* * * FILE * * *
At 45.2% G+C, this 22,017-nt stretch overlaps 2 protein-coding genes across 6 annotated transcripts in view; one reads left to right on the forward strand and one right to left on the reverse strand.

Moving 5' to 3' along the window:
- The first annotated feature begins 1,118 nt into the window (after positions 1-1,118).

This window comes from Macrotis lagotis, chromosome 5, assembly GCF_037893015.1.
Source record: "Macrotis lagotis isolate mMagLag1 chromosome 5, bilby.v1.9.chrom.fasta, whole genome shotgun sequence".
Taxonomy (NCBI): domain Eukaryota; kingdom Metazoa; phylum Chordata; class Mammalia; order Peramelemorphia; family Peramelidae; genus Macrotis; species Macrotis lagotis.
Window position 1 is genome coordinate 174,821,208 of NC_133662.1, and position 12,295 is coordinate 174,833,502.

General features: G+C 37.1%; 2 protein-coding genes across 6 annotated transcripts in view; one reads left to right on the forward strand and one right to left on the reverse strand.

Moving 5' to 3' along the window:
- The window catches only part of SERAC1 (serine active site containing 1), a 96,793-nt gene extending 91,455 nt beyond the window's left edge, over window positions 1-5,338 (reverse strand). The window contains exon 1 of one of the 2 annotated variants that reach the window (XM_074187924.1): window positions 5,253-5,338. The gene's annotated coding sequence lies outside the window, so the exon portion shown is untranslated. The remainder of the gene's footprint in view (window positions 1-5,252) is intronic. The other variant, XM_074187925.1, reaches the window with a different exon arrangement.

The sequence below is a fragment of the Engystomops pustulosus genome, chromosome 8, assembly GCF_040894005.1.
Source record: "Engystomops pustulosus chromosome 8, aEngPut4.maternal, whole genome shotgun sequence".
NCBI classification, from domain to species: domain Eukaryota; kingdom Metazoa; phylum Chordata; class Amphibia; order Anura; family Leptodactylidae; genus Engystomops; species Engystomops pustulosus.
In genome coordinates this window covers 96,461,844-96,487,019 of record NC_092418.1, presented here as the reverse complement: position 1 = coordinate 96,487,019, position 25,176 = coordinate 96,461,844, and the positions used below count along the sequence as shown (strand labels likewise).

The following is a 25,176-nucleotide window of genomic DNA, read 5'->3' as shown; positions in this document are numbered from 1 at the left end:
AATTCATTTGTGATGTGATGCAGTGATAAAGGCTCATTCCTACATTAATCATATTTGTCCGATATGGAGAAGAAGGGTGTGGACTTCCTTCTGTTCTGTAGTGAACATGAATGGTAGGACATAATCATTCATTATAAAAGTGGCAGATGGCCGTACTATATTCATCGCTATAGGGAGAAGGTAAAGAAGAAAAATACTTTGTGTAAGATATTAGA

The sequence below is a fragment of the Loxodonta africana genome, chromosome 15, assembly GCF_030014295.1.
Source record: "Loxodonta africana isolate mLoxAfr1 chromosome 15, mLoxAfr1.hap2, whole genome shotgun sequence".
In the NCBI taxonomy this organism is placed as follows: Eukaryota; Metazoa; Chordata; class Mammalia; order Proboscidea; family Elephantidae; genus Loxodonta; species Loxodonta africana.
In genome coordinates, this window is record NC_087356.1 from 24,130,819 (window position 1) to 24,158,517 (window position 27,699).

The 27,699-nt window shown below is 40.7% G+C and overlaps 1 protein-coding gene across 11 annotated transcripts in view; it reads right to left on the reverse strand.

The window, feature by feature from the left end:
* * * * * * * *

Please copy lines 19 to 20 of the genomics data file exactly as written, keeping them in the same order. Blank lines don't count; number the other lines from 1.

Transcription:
In the NCBI taxonomy this organism is placed as follows: Eukaryota; Metazoa; Chordata; class Mammalia; order Proboscidea; family Elephantidae; genus Loxodonta; species Loxodonta africana.
In genome coordinates, this window is record NC_087356.1 from 24,130,819 (window position 1) to 24,158,517 (window position 27,699).